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Doc Corner: 'Studio 54'

By Glenn Dunks

The most famous nightclub of the 20th century ran for only 33 months, but has gifted us with decades worth of memories. Studio 54, inarguably the pinnacle of 1970s disco decadence was a home for reckless hedonistic abandon and affected sexual liberation all under the appropriately throbbing beat of Donna Summer, Sylvester and Thelma Houston. A celebrity haunt and a genuine phenomenon with girls in fur coats and boys in short shorts and Cadillacs circling the block, it was the place to be even if you couldn't get in.

Studio 54 has played a good sized role in movies, too, so it’s surprising that it’s taken this long to get a comprehensive documentary about it. There have been movies like 54 (recommended in Director’s Cut format and nothing else) and others like Summer of Sam set against Studio’s influential disco beat. And, of course, any documentary about the 1970s, especially as it relates to celebrity or queer life, will inevitably take a limousine detour down W 54th Street in Manhattan. Is Matt Tyrnauer’s film worth the 40-year wait? For the most part, yes; although it can’t but feel like there is still much more that was left on the dancefloor...

The film’s first minor miracle is that it’s able to reveal anything new at all, elements of its history that aren’t as widely written about or memorialised by the usual sources. Too often parts of Studio 54's story gets lost in the schadenfreude around its demise amid the disco backlash of the 1980s and the club’s owners’ jailing for tax evasion.

Much of the new revelation is thanks to securing a rare interview with Ian Schrager, the backstage figure to Steve Rubell’s extraverted face of the venue (Rubell died in 1989). The pair, inseparable entrepreneurs for years before and even after Studio 54 went out in flames, remain a fascinating duo and Schrager lends Studio a much-needed level-headedness. Studio 54 isn’t all party all the time, which it easily could have been, and there are touching moments thanks to Schrager’s appearance. Schrager is now a successful hotel owner who was recently pardoned due to his efforts post-jail and the suggestion that his crimes were a mere symptom of major success too quickly (that he can go on to be more successful than before and be forgiven for his crimes goes uninvestigated beyond the mere mention of it, here).

Surprisingly, the film is absent of big stars outside of the often delightful archival footage (Liza Minnelli and Michael Jackson feature most prominently). Meanwhile, while it pays minor service to the Studio’s place as a sort of gay mecca where sexuality didn’t matter, it would have been great to see a deeper dive into this particularly among the transgender community (especially when many trans men and women were denied access to more exclusively gay venues for decades afterwards). This was better explored in the similarly-themed Susanne Bartsch: On Top. The infamous balcony is barely touched upon beyond a wink here or a gag there about the seats eventually being covered in plastic to make hosing them down easier. For a venue that prided itself on madcap extravagance, the documentary feels somewhat tame as if deliberately targeted at the discotheque nightclubbers who are now respectful suburbanites.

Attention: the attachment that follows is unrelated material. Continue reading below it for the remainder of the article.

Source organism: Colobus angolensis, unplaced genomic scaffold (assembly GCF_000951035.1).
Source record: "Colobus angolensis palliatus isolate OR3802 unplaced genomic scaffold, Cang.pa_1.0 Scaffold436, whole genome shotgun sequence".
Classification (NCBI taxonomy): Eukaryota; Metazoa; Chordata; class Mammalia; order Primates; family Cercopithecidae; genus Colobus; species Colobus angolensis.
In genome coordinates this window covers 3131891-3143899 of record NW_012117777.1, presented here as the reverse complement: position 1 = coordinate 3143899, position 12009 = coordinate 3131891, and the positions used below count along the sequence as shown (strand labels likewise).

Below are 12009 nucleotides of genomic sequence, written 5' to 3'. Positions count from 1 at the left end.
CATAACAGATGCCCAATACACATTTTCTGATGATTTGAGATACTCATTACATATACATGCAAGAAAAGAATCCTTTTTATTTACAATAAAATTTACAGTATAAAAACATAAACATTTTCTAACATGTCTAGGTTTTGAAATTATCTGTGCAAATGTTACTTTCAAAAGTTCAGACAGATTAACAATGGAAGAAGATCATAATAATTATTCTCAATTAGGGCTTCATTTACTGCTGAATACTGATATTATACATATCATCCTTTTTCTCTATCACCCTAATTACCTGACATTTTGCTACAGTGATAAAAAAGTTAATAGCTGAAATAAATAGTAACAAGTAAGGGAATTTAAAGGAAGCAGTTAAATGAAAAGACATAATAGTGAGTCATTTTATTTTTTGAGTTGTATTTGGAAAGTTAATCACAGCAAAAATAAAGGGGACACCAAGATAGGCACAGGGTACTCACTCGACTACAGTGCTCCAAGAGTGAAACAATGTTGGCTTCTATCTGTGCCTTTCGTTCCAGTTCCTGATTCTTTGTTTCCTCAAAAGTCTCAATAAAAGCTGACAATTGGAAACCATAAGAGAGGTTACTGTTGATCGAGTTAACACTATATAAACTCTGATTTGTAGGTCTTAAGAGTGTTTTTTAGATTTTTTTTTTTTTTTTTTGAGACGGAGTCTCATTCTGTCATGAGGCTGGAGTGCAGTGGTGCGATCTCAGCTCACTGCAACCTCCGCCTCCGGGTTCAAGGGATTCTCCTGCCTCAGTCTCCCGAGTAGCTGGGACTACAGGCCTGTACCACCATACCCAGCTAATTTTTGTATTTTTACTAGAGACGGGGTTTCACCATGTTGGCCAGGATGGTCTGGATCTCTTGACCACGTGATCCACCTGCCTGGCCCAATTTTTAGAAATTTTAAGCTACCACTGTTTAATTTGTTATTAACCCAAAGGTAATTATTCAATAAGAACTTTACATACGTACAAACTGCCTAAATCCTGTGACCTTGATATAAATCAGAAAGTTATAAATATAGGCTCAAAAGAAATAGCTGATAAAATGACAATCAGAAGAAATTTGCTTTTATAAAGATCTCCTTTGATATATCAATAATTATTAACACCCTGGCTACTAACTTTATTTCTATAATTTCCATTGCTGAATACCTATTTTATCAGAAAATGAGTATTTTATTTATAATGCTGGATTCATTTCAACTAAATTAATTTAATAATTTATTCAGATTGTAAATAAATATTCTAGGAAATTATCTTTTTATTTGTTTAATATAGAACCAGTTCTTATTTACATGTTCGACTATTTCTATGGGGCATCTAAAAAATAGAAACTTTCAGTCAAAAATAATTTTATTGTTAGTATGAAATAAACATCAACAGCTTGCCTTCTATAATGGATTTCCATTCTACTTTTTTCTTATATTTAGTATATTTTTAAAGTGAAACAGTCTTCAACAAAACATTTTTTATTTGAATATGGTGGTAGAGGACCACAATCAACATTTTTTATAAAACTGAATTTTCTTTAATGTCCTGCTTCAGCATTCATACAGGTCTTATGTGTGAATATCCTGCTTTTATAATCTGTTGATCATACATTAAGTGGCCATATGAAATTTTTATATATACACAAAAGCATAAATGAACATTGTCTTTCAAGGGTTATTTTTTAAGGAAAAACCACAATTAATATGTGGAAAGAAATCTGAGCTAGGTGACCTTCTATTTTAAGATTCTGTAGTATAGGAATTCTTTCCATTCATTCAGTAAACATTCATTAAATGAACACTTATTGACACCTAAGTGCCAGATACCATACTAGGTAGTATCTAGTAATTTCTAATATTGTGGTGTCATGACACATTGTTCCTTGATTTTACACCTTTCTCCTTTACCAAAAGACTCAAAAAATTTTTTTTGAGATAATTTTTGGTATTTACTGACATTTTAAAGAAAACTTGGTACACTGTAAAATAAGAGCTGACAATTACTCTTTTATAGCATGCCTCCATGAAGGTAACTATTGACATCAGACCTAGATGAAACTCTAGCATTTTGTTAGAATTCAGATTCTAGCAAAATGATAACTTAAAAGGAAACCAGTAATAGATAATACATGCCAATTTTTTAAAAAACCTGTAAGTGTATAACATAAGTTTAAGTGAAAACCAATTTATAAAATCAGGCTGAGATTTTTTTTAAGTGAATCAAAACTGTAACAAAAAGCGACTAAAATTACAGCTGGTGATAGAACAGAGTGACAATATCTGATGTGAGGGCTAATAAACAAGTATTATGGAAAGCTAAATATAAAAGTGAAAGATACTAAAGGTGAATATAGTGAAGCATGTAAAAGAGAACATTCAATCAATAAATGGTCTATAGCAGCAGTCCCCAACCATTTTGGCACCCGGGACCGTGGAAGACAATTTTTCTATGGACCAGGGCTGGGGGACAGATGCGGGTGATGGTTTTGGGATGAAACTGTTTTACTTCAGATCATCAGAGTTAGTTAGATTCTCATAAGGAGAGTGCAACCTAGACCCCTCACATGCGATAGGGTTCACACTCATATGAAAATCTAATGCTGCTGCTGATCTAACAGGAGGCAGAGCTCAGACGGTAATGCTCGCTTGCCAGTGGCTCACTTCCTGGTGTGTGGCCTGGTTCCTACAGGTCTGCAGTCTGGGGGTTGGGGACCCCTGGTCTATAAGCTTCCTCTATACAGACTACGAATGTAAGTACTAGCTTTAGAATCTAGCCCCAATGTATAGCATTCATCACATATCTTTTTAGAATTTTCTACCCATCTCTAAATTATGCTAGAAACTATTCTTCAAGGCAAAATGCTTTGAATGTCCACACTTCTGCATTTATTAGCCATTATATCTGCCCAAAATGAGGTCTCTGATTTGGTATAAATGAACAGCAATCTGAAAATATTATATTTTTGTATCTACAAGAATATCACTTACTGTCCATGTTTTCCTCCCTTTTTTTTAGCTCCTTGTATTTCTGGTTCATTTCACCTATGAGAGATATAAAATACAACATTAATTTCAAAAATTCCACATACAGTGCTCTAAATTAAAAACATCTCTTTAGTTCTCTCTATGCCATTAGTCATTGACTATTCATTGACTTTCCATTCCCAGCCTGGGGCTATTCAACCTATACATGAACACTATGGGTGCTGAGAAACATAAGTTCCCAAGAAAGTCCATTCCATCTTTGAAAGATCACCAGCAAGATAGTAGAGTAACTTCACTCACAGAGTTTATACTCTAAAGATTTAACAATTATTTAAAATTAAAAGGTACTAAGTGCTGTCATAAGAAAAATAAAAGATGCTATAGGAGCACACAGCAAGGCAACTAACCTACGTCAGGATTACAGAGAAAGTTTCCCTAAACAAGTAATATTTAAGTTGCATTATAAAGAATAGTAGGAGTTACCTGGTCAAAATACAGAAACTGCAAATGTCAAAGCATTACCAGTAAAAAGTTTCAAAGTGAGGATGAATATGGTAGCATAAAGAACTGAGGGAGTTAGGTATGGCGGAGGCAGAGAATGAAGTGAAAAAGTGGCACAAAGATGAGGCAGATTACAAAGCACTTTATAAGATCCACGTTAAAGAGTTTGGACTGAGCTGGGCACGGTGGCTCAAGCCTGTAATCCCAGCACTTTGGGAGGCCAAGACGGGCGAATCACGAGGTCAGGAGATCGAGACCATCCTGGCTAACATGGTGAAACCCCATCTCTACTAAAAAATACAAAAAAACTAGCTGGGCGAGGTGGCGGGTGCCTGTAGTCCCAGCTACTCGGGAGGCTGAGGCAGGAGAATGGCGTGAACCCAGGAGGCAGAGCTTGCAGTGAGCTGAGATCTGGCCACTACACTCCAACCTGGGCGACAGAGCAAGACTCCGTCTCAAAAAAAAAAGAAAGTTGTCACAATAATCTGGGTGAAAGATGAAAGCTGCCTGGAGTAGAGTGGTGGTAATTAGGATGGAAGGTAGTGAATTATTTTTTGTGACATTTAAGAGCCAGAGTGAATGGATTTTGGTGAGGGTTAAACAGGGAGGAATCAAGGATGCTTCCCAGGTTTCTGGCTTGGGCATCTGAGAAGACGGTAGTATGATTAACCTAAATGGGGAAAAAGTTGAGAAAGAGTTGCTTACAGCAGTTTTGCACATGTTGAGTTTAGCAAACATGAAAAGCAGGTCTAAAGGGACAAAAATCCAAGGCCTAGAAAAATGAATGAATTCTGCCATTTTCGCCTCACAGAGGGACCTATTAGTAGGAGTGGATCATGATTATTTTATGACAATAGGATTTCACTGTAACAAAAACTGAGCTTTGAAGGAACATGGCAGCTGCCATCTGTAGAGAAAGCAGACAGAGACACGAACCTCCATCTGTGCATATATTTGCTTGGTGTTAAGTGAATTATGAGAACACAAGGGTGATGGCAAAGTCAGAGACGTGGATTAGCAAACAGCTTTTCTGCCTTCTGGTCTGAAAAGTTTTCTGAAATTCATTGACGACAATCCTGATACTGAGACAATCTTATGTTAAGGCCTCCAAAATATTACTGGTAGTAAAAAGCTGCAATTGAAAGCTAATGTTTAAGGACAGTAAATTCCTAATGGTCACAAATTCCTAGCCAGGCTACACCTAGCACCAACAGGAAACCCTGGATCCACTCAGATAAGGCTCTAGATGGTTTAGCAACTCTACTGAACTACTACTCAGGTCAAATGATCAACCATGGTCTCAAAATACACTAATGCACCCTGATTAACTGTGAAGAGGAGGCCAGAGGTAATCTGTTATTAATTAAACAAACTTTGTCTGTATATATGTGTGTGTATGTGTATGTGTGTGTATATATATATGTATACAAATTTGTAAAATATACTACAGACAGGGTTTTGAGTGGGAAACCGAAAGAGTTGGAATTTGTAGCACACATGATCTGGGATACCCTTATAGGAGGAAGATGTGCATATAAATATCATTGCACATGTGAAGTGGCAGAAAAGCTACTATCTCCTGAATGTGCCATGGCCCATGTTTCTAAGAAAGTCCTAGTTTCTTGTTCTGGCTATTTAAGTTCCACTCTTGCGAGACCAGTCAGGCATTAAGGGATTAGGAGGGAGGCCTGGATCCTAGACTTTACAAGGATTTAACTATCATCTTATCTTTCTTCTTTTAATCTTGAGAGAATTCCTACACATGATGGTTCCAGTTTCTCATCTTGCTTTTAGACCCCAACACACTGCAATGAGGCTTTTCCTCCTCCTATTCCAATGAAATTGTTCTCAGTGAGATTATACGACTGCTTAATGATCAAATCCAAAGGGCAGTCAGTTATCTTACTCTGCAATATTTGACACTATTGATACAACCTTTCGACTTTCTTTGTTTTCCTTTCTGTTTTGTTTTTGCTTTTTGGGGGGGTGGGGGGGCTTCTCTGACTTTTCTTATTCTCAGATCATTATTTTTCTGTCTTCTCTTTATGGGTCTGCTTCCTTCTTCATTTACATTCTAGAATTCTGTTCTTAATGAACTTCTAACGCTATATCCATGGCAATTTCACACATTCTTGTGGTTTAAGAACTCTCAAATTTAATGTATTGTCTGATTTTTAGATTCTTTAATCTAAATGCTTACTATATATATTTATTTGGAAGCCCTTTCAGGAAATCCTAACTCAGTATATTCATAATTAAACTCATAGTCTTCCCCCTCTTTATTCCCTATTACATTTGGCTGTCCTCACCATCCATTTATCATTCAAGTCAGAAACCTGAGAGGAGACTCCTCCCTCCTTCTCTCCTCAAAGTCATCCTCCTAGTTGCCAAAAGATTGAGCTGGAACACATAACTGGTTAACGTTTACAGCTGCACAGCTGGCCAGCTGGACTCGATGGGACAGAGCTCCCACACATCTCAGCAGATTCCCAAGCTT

But those going into Studio 54 for a fun trip down memory lane will still find much to appreciate. The archival footage, both video and still photography, is a gas. The form is unremarkable, but solid, although there is certainly delight to be found in hearing the disco soundtrack up loud. Studio 54 occasionally feels like the abridged version of the real story, but it’s still nonetheless a very entertaining one.

Release: Opens in New York City this weekend through Zeitgeist Films before touring the country through October and November.

Oscar Chances: Not a chance. They've shown no desire to reward documentaries like this for better or worse.


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Reader Comments (1)

I was a bit disappointed with the one about Antonio López, but I absolutely love this decade so I'l watch this one and the ones to come.

October 9, 2018 | Unregistered CommenterPeggy Sue

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